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Sierra Leonean achieves Nursing Excellence award in Texas

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Sierra Leonean achieves Nursing Excellence award in Texas


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Waltona Cummings is the first Sierra Leonean to be recognized and honored this year, as one of the most skilled and professional nurses at the Parkland Health and Hospital system in Texas.  It was an honor to Ms. Cummings to be named among the Parkland’s 100 distinguished nurses in a hospital that have gotten more than 80 years of providing high quality, safe patient care in Texas.

She continued to manifest her high esteem by being honored again on May 20, when the Board of Directors of the Parkland Health & Hospital System (PHHS) presented a resolution to her and few others for their commitment and passionate in the healthcare system. The awards nomination committee in the hospital system gave an account of her accomplishments after recalling her international experience.

This Certified Nurse-Midwife (CNM) was born and raised in Sierra Leone, educated as a Nurse and Midwife in England, where she practiced for two years before moving to Dallas. She has practiced as a Registered Nurse (RN) for 27 years total at the PHHS; 24 of those as a Certified Nurse-Midwife. She has a calling to care for the medically underserved, both locally and globally. She is an alumnus of the Annie Walsh Memorial School and the Methodist Girls’ High School, in Freetown. She is the Co-Chair of the Krio Descendants Union ( KDU) Global Health Committee of the diaspora.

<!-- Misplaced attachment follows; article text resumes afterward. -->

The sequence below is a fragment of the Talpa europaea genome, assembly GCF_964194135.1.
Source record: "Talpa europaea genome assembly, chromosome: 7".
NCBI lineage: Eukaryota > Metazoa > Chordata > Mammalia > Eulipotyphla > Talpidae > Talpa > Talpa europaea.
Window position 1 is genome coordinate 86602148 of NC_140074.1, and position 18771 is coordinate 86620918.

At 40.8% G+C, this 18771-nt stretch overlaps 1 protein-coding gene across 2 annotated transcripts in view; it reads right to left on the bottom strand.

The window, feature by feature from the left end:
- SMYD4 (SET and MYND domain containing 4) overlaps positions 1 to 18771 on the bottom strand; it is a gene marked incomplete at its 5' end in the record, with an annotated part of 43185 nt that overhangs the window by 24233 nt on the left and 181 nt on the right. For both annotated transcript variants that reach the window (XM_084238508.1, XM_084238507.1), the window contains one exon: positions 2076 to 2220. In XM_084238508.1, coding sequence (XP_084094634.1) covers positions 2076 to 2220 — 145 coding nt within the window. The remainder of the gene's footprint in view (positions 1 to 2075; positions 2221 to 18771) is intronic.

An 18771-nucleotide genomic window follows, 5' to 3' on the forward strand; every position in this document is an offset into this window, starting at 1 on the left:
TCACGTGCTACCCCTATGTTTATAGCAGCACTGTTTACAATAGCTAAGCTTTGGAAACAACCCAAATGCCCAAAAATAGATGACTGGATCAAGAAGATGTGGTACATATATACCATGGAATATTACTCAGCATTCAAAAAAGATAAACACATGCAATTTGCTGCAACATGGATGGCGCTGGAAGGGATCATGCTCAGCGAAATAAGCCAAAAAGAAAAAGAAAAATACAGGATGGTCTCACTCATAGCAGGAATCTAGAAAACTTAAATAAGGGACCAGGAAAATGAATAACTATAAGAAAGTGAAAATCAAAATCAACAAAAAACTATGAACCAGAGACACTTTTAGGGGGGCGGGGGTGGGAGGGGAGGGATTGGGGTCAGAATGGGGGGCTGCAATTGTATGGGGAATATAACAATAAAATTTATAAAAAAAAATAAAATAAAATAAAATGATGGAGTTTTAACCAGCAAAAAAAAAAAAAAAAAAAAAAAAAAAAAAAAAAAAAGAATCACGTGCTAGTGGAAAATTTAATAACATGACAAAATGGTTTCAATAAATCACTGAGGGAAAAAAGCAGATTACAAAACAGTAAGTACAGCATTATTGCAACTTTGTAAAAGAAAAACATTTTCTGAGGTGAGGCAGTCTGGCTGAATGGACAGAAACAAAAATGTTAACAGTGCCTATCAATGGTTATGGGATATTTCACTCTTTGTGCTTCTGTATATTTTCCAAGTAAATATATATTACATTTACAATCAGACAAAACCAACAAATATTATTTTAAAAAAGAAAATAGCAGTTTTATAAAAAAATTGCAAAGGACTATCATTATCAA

According to publication, Ms. Cummings has worked tirelessly to provide direct patient care in both the inpatient and outpatient setting, focusing on women’s health, pregnancy and promoting normal labor and delivery. She has been an inspiration, role model, and educator of many up and coming women’s health care providers.  She has participated in a pilot program that brings high school students into the hospital for observation experience as a way to encourage them to pursue health care as a career, specifically promoting nursing and midwifery as a viable career with unlimited opportunity for advancement and incredible personal job satisfaction.  Her work in various community clinics inspired her to be a mentor for young women.

Ms. Cummings has been a guest lecturer at several local high schools and churches to educate young people about the nursing profession and nurse-midwifery. She has also led classes for pregnant teens, teaching the teen moms how to have a healthy pregnancy and delivery, and empowers them to be excellent caregivers for their infants and families. For years she has taught emergency childbirth classes to Emergency Rooms (ER) nurses, labor and delivery nurses, and nurses in the critical care unit who care for pregnant women in the ICU, she precepts students of all kinds in labor and delivery, including medical, midwifery, nursing, paramedic, and physician residents.